Drivers with plug-in vehicles are set to benefit from a £37m funding package for home and on-street charging and for new charge points for people parking plug-in vehicles at railway stations.
The Government will provide 75% of the cost of installing new charge points, but businesses are set to miss out.
Instead, the cash will be made available to people installing chargepoints where they live; local authorities installing rapid charge points to facilitate longer journeys, or providing on-street charging on request from residents who have or have ordered plug-in vehicles, and train operators installing new charge points at railway stations.
The £37m funding for the package comes from the Government’s £400m commitment to increase the uptake of ultra-low emission vehicles and is available until April 2015.
Transport secretary Patrick McLoughlin said: “This investment underlines the Government’s commitment to making sure that the UK is a world leader in the electric car industry.
“Plug-in vehicles can help the consumer by offering a good driving experience and low running costs. They can help the environment by cutting pollution. And most importantly of all, they can help the British economy by creating skilled manufacturing jobs in a market that is bound to get bigger.”
Business minister Michael Fallon said: “Today’s announcement will make the consumer environment for plug-in vehicles more attractive and, in turn, makes the UK a more compelling place to invest. There are huge business opportunities so we’re committed to ensuring the UK leads the way globally for low carbon vehicles.”
The full package announced today includes: up to £13.5m for a 75% grant for homeowners in the UK wishing to have a domestic chargepoint installed; and an £11m fund for local authorities in England to install on-street charging for residents who have or have ordered a plug-in vehicle but do not have off-street parking.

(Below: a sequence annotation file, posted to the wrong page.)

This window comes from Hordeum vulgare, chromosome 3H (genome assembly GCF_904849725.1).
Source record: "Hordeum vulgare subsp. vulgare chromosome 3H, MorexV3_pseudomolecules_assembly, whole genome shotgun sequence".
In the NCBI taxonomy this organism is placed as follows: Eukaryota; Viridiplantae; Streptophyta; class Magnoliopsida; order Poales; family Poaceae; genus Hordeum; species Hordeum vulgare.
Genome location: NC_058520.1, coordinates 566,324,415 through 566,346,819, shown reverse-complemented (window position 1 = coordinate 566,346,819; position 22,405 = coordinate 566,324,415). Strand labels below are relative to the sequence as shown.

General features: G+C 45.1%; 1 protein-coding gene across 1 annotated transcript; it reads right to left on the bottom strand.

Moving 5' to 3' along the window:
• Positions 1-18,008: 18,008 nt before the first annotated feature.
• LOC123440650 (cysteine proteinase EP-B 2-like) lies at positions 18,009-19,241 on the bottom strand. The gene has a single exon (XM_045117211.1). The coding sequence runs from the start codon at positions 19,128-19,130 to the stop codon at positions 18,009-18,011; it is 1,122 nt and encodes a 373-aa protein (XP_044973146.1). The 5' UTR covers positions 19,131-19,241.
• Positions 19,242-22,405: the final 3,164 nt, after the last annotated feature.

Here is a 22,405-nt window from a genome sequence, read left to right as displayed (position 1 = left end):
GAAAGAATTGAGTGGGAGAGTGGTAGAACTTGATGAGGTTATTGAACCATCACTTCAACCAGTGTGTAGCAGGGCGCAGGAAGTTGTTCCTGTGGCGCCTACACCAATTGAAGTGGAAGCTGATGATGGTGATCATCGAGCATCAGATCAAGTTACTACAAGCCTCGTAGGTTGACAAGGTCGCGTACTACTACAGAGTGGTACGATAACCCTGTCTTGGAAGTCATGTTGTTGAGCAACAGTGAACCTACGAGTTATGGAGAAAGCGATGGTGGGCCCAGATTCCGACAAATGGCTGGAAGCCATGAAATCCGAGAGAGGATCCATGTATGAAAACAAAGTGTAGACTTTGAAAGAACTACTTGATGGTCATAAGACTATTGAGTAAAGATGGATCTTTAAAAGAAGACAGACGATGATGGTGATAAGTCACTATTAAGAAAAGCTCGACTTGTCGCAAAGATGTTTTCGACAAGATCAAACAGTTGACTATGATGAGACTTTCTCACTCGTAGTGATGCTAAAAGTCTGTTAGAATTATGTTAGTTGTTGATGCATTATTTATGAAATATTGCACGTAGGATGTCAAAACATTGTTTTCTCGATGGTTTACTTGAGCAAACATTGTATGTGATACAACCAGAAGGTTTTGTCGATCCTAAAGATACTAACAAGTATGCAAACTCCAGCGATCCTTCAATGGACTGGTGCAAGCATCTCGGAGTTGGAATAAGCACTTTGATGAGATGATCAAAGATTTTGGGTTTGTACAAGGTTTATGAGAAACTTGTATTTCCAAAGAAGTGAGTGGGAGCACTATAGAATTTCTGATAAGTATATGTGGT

Authorities can apply for up to 75% of the cost of installing a chargepoint; provide up to 75% of the cost of installing rapid chargepoints in their areas around the strategic road network.
It also includes: up to £9m available to fund the installation of chargepoints at railway stations; up to £3m to support the installation of chargepoints on the Government and wider public estate by April 2015; and a commitment to review government buying standards (mandatory for central Government departments) to lower the fleet average CO2/km of new cars and encourage the uptake of plug-in vehicles in central government.
Chargemaster has been working with electric car manufacturers such as Nissan, Renault, Toyota and Vauxhall to provide charging points and some 500 have been supplied over the last 12 months.
David Martell, chief executive of Chargemaster, said: “We have been lobbying the government for the last 18 months to remove the postcode lottery. Now you can operate an electric vehicle anywhere, rather than facing a postcode lottery.”
Ian Simpson, the lead transport partner at Deloitte, said: “The emergence of electric vehicles as a significant alternative to conventional vehicles is proving to be a slower process than many had hoped.
“The Government first announced its commitment and funding to stimulate the adoption of electric vehicles in 2009 and the Plug-in Car Grant, launched three years ago, has led to just over 3,000 grants of up to £5,000 towards the purchase of new electric vehicles. Only 11 car models are eligible for the grant.
“This latest announcement is a further attempt to stimulate the adoption of vehicles by providing charging infrastructure. Although not new money, this and the continuation of the vehicle grant scheme could encourage the increasing use of electric vehicles.
“We are clearly still some years away from the envisaged tipping point when electric vehicles become commonplace. This quiet revolution is one that will have to be delivered piece by piece.”
The Government package also includes a previously-announced £280k of funding to expand the Energy Saving Trust’s Plugged-in Fleets initiative in England to help a further 100 public and private sector fleets to understand and identify where ultra-low emission vehicles could work for them.